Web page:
0.0046

Liver metastasis

3.89

1.77–7.64

0.0015

4.42

1.95–9.10

0.0008

Abbreviations: HR, hazard ratio; CI, confidence interval; ECOG-PS, Eastern Cooperative Oncology Group performance status; MSKCC, Memorial Sloan-Kettering Cancer Center.

Table 5: Univariate analysis of inflammation-based prognostic scores for overall survival in patients with metastatic renal cell carcinoma treated with cytoreductive nephrectomy

Univariate analysis

HR

95% CI

P value

CRP

1.08

1.05–1.12

<0.0001

GPS

<0.0001

 0

1.00

Reference

 1

1.89

1.12–3.21

 2

3.54

2.07–6.14

NLR

1.32

1.19–1.45

<0.0001

LMR

0.814

0.717–0.914

0.0003

PLR

1.0004

1.0002–1.0004

<0.0001

SIRI

0.0004

 0

1.00

Reference

 1

3.30

1.70–7.21

 2

3.42

1.69–7.67

SII

1.0006

1.0003–1.0009

<0.0001

Abbreviations: HR, hazard ratio; CI, confidence interval; CRP, C-reactive protein; GPS, Glasgow prognostic score; NLR, neutrophil to lymphocyte ratio; LMR, lymphocyte to monocyte ratio; PLR, platelet to lymphocyte ratio; SIRI, systemic inflammation response index; SII, systemic immune-inflammation index.

NLR improved the predictive accuracy for overall survival in patients with mRCC treated with CN to a greater extent than did other inflammation-based prognostic scores

Multivariate stepwise Cox’s proportional hazards model analysis revealed that the best combination of prognostic factors for OS, excluding inflammation-based prognostic scores, included the following 7 factors (base model): age, MSKCC, histology, sarcomatoid change, clinical nodal stage, brain metastasis, and liver metastasis (Table 4). To evaluate the predictive accuracy for OS, the c-index was calculated. The c-index in the base model was 0.638. The c-index was improved by the addition of CRP (c-index: 0.672), GPS (c-index: 0.674), NLR (c-index: 0.685), LMR (c-index: 0.670), PLR (c-index: 0.666), SIRI (c-index: 0.652), and SII (c-index: 0.678). NLR improved the c-index to a greater extent than did the other inflammation-based prognostic scores (Figure 1). Multivariate analysis using the base model and NLR revealed that NLR was an independent prognostic factor for OS (P < 0.0001) (Table 6).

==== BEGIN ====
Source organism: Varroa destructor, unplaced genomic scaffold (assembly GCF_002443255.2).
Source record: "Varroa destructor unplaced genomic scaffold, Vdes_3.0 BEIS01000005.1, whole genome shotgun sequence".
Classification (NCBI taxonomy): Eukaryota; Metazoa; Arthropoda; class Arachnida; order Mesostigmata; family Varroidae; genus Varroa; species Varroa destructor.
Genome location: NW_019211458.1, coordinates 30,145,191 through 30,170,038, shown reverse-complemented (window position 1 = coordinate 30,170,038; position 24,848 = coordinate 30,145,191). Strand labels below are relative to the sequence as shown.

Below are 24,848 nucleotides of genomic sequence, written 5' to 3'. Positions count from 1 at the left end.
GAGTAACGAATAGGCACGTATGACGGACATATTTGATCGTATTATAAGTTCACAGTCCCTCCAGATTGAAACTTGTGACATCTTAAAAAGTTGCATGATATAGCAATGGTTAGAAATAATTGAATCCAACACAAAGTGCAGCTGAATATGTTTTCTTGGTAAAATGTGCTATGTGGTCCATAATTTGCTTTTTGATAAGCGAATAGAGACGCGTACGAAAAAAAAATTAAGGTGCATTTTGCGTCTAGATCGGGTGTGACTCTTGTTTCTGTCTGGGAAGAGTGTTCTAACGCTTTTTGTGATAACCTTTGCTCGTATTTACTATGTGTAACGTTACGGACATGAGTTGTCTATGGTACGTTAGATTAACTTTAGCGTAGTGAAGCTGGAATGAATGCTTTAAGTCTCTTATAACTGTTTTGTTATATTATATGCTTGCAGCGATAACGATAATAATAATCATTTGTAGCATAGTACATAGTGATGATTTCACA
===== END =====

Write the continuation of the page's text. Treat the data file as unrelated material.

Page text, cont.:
The c-index of the base model and the base model with each inflammation-based prognostic score.

Figure 1: The c-index of the base model and the base model with each inflammation-based prognostic score. Abbreviations: c-index, concordance index; CRP, C-reactive protein; GPS, Glasgow prognostic score; NLR, neutrophil-to-lymphocyte ratio; LMR, lymphocyte-to-monocyte ratio; PLR, platelet-to-lymphocyte ratio; SIRI, systemic inflammation response index; SII, systemic immune-inflammation index.

Table 6: Multivariate analysis of base model with neutrophil to lymphocyte ratio for overall survival in patients with metastatic renal cell carcinoma treated with cytoreductive nephrectomy

Multivariate analysis

HR

95% CI

P value

Age

1.03

1.006–1.054

0.014

MSKCC risk

0.0003

 Intermediate

1.00

Reference

 Poor

2.38

1.51–3.72

Histology

0.0016

 Clear cell carcinoma

1.00

Reference

 Non-clear cell carcinoma

3.86

1.73–7.91

Sarcomatoid change

3.24

1.74–5.77

0.0004

Clinical nodal stage

0.18

 N0

1.00

Reference

 N1

0.44

0.141–1.09

 N2

1.11

0.646–1.82

Brain metastasis

7.46

2.15–19.9

0.0035

Liver metastasis

6.25

2.70–13.3

<0.0001

NLR

1.33

1.19–1.49

<0.0001

Abbreviations: HR, hazard ratio; CI, confidence interval; MSKCC, Memorial Sloan-Kettering Cancer Center; NLR, neutrophil to lymphocyte ratio.

Analysis of the ideal cutoff value of the NLR

To detect the ideal cutoff value of NLR for OS in patients with mRCC treated with CN, receiver operating characteristic (ROC) analysis was performed using the mortality at 40 months after CN, resulting in an NLR value of 3.15. To simplify, we approximated the ideal cutoff value of NLR to a value of 3.0. There were 67 patients with a low NLR value (< 3.0) and 85 patients with a high NLR value (≥ 3.0). The Kaplan-Meier curves showed a significant difference in the OS rates between patients with a low NLR (median: 59.6 months) and a high NLR (median: 10.3 months) (P < 0.0001) (Figure 2).

The Kaplan-Meier curves of the overall survival rates between patients with a low neutrophil-to-lymphocyte ratio (NLR) and a high NLR.

Figure 2: The Kaplan-Meier curves of the overall survival rates between patients with a low neutrophil-to-lymphocyte ratio (NLR) and a high NLR.

DISCUSSION

The present study investigated various predictors, including inflammation-based prognostic scores, of survival in patients with mRCC who underwent CN. Our findings demonstrate that NLR is the most effective factor among inflammation-based prognostic scores for improving the predictive accuracy of factors related to patient and tumor characteristics.